Hofbrauhaus. It’s incredible how much this city changes in such a
short amount of time. We went to the Lu Jia Zui area also and there is
so many new additions that have been put there in the 16 months since
I was here last, including a huge sky bridge over the intersection and
a lot of new shops. Pudong is really becoming a lot different than it
used to be.
The weather wasn’t too nice today, it was so cloudy that you couldn’t
even see the tops of tall buildings (which are everywhere). For me, I
think the city looks best at nighttime. All of the buildings look
really cool being lit up in so many different ways. The combination of
all the lights really makes the skyline look amazing. If it wasn’t so
hazy all the time it would look even better.
Now that we are here in Shanghai, I really feel this trip is winding
down. It’s kind of disappointing, this trip has gone by really fast
and I’m not ready to leave yet. We have put so many great experiences
into such a small amount of time. The time really flies by when you
are busy, and having so much fun at the same time. I have learned more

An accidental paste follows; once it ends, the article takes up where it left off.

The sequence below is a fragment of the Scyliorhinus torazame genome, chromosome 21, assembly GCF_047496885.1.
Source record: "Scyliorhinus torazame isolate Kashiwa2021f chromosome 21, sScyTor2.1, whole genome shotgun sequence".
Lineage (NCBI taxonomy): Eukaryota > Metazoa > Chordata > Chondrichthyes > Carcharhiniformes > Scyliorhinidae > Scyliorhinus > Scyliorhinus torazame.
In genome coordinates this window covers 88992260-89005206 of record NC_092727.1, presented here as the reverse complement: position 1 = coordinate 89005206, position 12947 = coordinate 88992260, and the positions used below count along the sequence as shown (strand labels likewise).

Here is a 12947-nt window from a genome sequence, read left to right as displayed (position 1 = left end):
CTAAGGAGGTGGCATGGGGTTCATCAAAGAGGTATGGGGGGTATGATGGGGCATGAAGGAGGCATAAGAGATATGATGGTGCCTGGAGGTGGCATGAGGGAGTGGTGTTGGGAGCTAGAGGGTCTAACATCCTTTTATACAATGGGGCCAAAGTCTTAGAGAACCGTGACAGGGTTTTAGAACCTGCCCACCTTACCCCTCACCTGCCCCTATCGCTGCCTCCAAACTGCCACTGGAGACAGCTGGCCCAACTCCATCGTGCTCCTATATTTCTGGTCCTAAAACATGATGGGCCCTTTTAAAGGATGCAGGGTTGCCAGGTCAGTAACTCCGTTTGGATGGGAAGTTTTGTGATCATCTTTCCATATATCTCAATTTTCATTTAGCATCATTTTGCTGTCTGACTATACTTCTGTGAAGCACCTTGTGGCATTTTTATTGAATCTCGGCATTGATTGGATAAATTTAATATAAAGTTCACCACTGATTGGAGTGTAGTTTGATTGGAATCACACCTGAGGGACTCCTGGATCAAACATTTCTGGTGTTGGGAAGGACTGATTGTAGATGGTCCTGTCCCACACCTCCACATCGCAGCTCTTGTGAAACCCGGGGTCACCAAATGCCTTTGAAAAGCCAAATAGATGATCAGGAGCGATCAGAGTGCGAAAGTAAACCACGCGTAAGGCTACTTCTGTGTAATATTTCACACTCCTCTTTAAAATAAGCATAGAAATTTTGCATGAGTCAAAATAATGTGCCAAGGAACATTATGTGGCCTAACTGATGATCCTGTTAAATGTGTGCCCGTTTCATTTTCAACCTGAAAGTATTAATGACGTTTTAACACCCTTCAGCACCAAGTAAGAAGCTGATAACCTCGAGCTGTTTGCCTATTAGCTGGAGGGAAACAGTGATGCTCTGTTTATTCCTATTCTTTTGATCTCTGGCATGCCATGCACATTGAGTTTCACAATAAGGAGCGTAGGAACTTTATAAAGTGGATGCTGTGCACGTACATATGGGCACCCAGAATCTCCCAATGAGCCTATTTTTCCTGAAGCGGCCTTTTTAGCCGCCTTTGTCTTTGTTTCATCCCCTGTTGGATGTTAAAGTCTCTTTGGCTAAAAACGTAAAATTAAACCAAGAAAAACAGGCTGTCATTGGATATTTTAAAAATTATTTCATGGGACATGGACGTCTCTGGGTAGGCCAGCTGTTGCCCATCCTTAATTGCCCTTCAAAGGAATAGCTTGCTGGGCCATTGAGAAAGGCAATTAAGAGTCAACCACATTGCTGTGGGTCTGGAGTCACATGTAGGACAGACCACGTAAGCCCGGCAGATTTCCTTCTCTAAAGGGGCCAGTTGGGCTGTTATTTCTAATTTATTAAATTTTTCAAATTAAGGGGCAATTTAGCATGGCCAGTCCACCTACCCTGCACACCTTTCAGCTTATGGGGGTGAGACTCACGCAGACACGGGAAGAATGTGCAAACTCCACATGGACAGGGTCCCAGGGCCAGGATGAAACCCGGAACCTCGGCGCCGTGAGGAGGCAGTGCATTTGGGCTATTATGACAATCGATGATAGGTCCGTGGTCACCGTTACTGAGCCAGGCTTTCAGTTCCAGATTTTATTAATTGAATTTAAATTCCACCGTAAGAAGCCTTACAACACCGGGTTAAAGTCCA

about China than ever before, and now see it in an even newer light. I
will surely enjoy these next few days in China, and I will also surely
miss this place very much when I leave. At least I know China will
welcome me with open arms a year from now when I am back.

- Michael M.

Saturday, June 11, 2011

Shanghai, Day 33

After a month in Nanjing, having gone through our homestays and Anhui, I think we have all started to consider Nanda our home. Now four weeks have quickly flown by and it’s time to leave.
I was personally really excited to head for Shanghai. I have heard from somewhere that Shanghai is like the Paris of China. When we arrived, I immediately saw the difference in architect and style that makes Shanghai a city loved by so many.
We took a two-hour bullet train ride to Shanghai. It was very comfortable. I think most of us were surprised by the comfort of the train, as the past two times took us by surprise. This time I literally felt like I was on a plane.
We had some time to explore the area before dinner, so we wandered around the supermarket nearby. It became clear to us that we were in Shanghai when we saw the price increase of our usual snacks. Our hotel rooms came with a scale and as we were depressed about our excessive weight gain since China, here we are severely snacking right before dinner again.
Afterwards, we were welcomed with a very delicious dinner at our hotel alongside our guest speak for the day, Jesse Parker. He spoke of how much China has developed over the past 50 years. The US is amazing in the sense that we have become what we are today in the matter only 200 years of existence. It’s been unheard of before. But China is just recently beginning. Looking out at Shanghai during our ride to the hotel, you can definitely see urban life here. And what makes China even more amazing is that its only been these past 50 years that have brought China from an agrarian society to what it is today.

- Linda K.